By Joseph Spector
Albany Bureau Chief
ALBANY - Voters are pleased with the agenda Gov. Andrew Cuomo has laid out for the 2013 legislative session, a poll Thursday found.
Cuomo himself still enjoys strong approval ratings. The Siena College poll found Cuomo with a 71-24 percent favorability rating, essentially unchanged from last month. He had a 60 percent job-performance rating, also unchanged from December.
Nine of Cuomo's initiatives in his State of the State address Jan. 9 were strongly supported by New Yorkers, the poll said.
Voters said they supported strong bans on assault weapons and increasing penalties on illegal gun purchases - two key pieces of a gun-control law passed by lawmakers and signed by Cuomo on Tuesday.
Voters were split 52 percent to 46 percent on whether to have armed security guards in all schools. Cuomo has not proposed the idea.
"A new year and the same old, same old when it comes to how voters feel about the governor," said Siena pollster Steven Greenberg in a statement. "He continues to be viewed favorably by more than 70 percent of voters, including 58 percent of Republicans, and he continues to have a 60 percent excellent/good job performance rating."
Cuomo, a first-term Democrat, is heading into his third year with approval ratings that are among the highest in the country for a governor. His poll numbers have changed little since he was overwhelmingly elected in 2010.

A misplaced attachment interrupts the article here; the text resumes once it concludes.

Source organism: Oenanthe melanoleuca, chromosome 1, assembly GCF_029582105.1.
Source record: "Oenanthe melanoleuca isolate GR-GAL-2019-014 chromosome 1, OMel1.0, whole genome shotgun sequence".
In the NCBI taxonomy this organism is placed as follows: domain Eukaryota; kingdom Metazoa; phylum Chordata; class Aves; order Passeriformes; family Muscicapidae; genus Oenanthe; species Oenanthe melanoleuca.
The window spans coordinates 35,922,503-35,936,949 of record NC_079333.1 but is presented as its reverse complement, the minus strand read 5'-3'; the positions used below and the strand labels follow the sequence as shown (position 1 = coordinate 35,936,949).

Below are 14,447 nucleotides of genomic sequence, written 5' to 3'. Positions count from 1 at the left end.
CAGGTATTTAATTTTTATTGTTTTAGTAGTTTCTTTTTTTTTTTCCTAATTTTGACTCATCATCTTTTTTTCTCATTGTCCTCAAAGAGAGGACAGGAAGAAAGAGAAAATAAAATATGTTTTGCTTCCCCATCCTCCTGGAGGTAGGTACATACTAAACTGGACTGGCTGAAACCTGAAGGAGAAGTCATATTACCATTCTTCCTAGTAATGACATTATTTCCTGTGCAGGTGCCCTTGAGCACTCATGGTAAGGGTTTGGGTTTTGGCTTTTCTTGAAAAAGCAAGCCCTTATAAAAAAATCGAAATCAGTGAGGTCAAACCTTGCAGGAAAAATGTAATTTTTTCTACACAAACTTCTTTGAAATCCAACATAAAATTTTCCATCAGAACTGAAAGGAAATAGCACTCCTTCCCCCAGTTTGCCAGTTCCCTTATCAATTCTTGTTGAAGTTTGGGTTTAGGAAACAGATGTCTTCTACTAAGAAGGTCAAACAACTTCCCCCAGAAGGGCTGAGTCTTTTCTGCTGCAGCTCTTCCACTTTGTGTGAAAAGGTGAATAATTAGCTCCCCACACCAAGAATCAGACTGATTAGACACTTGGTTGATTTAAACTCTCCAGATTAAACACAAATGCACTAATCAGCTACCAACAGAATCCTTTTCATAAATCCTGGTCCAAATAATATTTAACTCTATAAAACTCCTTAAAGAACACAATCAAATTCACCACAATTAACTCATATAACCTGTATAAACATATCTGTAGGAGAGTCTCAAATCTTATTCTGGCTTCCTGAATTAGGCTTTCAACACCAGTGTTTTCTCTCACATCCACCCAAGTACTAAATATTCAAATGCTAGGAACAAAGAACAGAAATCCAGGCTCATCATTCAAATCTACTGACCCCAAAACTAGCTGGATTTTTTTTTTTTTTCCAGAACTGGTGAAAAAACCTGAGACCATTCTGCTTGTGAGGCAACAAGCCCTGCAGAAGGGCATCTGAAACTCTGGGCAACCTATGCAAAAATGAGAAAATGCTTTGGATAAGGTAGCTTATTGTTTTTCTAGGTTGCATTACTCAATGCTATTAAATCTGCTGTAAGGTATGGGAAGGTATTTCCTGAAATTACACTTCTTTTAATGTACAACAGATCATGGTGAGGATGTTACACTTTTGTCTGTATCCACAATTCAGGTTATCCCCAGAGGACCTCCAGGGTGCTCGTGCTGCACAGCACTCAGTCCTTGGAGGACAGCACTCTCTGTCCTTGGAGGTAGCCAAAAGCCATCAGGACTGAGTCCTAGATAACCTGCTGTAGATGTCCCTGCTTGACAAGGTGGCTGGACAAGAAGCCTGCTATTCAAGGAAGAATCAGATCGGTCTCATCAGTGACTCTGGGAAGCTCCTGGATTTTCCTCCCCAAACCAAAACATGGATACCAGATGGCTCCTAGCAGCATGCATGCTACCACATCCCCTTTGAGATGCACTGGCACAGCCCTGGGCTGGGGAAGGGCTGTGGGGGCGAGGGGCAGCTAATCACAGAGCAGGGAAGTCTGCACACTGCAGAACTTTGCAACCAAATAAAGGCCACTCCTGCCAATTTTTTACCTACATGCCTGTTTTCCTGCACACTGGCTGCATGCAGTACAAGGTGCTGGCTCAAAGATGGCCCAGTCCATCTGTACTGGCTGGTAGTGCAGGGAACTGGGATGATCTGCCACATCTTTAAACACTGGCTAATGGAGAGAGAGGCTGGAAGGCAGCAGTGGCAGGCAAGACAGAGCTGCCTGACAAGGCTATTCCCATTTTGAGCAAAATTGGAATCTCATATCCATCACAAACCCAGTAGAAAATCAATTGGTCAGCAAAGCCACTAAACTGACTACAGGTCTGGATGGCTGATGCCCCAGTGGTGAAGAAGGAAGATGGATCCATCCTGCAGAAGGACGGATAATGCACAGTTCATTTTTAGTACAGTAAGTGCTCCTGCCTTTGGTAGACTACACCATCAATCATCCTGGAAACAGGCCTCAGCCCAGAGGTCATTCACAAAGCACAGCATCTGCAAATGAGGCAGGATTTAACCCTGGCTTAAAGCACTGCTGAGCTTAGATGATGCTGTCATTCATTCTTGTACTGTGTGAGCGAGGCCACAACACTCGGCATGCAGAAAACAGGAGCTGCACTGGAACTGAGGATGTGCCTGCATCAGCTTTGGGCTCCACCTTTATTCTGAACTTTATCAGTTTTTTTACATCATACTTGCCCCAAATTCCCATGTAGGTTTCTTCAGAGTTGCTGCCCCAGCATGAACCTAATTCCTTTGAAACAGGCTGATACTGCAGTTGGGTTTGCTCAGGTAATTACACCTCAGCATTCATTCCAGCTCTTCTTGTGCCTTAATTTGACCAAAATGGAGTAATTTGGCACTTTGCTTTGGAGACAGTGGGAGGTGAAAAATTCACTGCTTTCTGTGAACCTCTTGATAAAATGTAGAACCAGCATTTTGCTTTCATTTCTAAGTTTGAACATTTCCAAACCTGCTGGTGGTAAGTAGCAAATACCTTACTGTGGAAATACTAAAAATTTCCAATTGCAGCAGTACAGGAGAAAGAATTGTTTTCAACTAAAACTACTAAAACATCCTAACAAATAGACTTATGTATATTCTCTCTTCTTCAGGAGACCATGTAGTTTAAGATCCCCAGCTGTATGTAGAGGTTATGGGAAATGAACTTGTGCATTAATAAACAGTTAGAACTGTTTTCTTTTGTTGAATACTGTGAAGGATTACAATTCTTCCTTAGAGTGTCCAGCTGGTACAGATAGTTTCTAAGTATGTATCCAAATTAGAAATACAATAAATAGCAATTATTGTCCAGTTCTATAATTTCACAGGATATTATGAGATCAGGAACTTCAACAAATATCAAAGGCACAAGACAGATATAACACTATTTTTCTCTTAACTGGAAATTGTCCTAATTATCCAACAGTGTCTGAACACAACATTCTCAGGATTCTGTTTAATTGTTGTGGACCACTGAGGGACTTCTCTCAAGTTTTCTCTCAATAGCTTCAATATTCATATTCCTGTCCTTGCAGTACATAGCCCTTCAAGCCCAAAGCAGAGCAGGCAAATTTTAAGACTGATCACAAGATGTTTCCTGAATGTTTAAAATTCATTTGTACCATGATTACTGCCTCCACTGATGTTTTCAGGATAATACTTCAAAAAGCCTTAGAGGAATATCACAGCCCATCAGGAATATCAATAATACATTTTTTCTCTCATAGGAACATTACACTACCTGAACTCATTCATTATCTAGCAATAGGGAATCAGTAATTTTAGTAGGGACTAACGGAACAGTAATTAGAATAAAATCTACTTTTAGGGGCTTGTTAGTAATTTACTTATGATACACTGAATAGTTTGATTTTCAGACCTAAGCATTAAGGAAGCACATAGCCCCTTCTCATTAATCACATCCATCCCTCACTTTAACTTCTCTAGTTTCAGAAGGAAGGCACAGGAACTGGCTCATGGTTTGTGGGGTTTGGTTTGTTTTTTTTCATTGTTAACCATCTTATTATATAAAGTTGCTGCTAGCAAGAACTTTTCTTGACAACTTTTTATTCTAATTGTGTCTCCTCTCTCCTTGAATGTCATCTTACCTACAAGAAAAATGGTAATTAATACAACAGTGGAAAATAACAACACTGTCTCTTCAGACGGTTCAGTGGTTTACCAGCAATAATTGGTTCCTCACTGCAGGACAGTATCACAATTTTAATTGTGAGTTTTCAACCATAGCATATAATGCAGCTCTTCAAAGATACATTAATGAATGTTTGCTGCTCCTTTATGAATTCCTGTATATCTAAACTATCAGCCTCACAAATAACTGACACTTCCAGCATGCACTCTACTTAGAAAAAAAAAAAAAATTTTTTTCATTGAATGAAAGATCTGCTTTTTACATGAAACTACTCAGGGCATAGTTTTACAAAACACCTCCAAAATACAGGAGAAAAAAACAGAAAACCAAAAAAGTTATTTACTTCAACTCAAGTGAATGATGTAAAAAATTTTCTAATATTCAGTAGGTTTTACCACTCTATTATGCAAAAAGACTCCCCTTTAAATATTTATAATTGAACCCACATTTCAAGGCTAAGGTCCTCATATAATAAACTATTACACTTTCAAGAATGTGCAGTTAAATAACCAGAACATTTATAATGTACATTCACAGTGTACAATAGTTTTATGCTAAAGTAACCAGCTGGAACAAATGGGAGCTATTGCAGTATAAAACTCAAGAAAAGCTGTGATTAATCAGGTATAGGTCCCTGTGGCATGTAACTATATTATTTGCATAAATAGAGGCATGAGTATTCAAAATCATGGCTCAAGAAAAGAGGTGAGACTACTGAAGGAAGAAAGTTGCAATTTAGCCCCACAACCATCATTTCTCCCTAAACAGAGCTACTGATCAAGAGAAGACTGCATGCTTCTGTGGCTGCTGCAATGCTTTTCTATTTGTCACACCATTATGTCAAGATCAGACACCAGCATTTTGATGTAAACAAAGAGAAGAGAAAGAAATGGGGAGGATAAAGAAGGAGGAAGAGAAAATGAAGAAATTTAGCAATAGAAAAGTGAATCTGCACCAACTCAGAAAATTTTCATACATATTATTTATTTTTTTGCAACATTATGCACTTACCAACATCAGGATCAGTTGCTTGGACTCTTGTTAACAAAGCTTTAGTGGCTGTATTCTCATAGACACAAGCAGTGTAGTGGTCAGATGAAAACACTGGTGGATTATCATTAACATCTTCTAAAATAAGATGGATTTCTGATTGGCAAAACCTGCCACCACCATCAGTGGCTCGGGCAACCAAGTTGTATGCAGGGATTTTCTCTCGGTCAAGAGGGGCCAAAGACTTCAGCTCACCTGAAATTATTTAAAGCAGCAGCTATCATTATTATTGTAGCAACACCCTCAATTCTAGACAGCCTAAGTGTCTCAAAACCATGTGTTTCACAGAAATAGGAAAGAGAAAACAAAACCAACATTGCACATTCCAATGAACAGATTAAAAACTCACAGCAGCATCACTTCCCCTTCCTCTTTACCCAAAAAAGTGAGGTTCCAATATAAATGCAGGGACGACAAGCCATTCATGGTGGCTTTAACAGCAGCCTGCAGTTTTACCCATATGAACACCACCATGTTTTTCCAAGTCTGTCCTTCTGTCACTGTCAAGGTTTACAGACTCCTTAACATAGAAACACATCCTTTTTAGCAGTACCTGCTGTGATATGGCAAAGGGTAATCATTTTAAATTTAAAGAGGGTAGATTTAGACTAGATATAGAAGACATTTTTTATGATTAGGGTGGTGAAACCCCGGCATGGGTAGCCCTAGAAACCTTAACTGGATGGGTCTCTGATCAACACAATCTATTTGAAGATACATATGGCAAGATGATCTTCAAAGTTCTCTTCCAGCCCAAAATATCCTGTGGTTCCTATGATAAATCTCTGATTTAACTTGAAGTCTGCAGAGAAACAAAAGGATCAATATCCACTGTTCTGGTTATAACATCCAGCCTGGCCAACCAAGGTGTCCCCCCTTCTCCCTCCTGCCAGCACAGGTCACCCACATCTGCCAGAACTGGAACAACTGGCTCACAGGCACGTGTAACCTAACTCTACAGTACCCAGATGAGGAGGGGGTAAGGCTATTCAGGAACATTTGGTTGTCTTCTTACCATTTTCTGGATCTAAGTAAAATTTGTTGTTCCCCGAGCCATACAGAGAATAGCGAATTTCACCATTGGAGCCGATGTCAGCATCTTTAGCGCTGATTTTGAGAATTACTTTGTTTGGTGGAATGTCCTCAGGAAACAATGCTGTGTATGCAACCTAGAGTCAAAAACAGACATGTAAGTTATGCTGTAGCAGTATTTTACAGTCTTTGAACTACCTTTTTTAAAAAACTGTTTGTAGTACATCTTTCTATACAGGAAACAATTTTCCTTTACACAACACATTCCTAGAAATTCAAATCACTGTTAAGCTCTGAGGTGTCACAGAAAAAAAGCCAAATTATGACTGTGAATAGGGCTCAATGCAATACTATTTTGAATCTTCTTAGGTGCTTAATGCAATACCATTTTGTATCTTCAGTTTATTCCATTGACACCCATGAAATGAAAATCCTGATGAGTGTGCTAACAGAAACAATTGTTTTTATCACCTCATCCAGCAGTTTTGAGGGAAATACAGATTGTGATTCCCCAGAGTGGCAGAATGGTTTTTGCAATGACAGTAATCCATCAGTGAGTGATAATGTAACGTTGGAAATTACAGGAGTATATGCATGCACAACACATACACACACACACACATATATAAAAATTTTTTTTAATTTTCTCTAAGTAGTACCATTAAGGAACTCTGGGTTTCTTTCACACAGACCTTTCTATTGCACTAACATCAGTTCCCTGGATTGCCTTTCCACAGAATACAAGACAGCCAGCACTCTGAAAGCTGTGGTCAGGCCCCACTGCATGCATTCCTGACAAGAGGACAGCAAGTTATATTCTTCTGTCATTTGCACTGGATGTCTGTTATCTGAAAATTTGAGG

In the first full day of the legislative session Monday, Cuomo landed a hastily announced deal with lawmakers to give New York the toughest gun-control laws in the nation and the first new laws since the Newtown, Conn., shootings last month.
"How many people have to die before government acts? How many more families have to grieve before government acts?" Cuomo told reporters Wednesday in Rochester. "In my opinion, enough innocent people have lost their lives. Something has to be done."
The Siena poll was conducted while the debate was going on and after the law was signed. It was conducted Jan. 10-15 to 676 registered voters. It has a margin of error of 3.8 percentage points.
Seventy-three percent of voters supported banning assault weapons and magazine clips of more than seven bullets, which is part of the new law. Ninety-one percent said they supported increasing penalties for illegal gun purchases or for using guns on school grounds.
The poll showed strong backing for some of Cuomo's other proposals, which he will seek to have lawmakers pass during the session, which runs through June.
Voters supported increasing the minimum wage 83 percent to 15 percent. Cuomo wants to increase it from $7.25 to $8.75. Voters backed public-campaign financing by a margin of 59 percent to 36 percent.
"The momentum exists for New York to be successful in creating a system of public financing of elections during this legislative session," said Karen Scharff, executive director of Citizen Action, in a statement.
For more information on the Siena poll, visit www.siena.edu/sri